Antikythera, a bone-dry, wind-swept rock of 8.5 square miles (22 square kilometres) with 22 residents, sits on the edge of the Aegean Sea. Despite its harsh appearance, this harsh area is vital to the environment. It is a NATURA-protected area and a bird migration hotspot, with more than 200 African species resting there each spring and fall before flying north and south. It is home to the world’s largest Eleonora’s falcon colony.
It is the westernmost breeding habitat for the Isabelline Wheatear, and one of the few areas in the central Mediterranean where 28 different species of birds of prey, plus four to five subspecies, can be found. Since Greece lacks a government body for bird protection, the Hellenic Ornithological Society (HOS), a conservation non-governmental group, has been recording and tagging these birds. HOS and other environmental organisations filed an appeal with the Greek Council of State in November 2020.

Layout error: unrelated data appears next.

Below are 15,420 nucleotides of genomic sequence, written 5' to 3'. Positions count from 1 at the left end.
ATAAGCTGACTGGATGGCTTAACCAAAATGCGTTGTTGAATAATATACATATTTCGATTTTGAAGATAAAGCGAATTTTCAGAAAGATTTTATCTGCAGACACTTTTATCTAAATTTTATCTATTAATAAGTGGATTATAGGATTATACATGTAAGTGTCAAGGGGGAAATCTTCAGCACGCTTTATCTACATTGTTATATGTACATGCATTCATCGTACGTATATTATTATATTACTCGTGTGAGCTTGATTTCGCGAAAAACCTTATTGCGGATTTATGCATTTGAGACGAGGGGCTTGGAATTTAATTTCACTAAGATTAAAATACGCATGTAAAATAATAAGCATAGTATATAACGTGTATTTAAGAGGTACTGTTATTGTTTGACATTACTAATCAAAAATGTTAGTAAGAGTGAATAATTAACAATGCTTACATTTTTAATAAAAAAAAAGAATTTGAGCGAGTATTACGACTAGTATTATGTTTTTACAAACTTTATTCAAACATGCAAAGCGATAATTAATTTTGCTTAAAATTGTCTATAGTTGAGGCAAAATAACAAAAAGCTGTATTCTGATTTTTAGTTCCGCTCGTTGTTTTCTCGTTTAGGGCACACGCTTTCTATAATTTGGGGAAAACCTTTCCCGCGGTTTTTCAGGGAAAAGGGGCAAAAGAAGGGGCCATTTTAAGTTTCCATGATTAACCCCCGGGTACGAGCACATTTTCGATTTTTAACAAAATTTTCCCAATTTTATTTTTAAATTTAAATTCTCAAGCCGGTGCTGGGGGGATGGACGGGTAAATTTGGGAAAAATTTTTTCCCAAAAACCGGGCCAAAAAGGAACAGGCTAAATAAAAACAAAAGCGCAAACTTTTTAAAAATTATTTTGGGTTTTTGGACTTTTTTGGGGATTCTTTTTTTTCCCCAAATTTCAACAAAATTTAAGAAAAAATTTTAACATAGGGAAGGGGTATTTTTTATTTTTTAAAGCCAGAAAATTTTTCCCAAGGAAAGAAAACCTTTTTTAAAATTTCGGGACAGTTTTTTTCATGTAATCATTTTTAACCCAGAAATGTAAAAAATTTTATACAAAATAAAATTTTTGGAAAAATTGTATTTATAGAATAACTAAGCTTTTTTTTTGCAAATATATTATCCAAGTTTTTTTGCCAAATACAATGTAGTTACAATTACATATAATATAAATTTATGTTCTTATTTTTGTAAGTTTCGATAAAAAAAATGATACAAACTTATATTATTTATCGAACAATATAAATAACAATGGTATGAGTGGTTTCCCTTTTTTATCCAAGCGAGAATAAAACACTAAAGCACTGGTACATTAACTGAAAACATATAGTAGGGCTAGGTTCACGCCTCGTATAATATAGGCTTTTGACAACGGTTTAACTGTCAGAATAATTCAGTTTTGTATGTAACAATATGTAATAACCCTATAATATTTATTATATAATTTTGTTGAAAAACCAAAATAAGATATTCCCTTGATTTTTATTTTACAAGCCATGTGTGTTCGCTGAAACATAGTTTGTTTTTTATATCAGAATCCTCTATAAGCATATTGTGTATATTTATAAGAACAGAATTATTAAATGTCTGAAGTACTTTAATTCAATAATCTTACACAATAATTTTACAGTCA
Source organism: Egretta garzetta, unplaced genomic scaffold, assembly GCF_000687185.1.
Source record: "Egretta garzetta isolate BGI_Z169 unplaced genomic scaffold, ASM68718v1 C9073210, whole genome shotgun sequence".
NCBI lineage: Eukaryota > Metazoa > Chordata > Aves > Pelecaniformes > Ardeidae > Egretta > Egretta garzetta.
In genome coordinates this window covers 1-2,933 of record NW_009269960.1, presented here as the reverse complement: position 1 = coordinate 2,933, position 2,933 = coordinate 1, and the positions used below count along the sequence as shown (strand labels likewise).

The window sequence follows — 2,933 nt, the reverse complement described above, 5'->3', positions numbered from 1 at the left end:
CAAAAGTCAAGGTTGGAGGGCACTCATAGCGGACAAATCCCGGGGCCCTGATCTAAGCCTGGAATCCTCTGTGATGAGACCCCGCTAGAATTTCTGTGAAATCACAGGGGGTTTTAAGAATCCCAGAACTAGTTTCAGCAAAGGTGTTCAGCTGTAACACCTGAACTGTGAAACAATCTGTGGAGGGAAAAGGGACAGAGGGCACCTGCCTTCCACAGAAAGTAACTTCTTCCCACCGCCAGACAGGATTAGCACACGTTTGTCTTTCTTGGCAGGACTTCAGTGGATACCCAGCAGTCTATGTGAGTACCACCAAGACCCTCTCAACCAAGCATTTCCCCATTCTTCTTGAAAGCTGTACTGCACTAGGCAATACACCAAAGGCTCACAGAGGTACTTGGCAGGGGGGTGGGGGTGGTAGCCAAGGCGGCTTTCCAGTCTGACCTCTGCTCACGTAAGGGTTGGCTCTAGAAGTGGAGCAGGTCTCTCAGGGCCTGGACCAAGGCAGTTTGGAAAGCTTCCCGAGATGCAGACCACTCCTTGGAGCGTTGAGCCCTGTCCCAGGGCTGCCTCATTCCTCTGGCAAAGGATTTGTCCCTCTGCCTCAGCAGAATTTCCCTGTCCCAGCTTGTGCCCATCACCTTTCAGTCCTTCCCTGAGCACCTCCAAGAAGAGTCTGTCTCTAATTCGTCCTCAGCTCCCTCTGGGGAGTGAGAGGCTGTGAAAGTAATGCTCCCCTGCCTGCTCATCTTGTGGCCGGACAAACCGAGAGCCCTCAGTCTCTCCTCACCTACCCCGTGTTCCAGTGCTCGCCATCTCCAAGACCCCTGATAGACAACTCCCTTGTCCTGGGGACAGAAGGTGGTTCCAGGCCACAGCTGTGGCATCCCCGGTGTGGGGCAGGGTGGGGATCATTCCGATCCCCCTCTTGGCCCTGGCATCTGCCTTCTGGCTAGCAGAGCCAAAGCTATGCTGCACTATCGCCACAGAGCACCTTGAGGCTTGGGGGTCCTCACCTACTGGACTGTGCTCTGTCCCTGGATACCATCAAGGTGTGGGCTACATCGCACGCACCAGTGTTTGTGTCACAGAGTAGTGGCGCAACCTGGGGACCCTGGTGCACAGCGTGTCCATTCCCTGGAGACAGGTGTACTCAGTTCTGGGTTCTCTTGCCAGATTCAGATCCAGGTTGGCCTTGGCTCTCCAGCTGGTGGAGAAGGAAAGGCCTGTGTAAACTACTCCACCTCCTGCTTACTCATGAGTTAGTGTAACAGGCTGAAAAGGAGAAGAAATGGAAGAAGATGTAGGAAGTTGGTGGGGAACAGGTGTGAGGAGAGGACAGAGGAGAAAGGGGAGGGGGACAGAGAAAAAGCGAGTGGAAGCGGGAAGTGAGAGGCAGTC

They requested that the Greek Council of State overturn an August 2020 decision by the Ministry of Environment and Energy, which doubled the installed power capacity of a wind farm without requiring it to conduct an environmental impact assessment study. What is the explanation for this? In the summer of 2020, an anemometer was built on the island of Antikythera to collect data for a potential wind farm.
While renewables have an important role to play in conserving the environment and species like those found on Antikythera and elsewhere, the struggle highlights the difficulty of locating wind and solar facilities. The local effects could end up causing harm to the Antikythera endangered species. The European Union aims to generate 32 percent of its total energy from renewable sources by 2030. Greece must achieve a national target of 7,000 megawatts from wind power by the end of the year.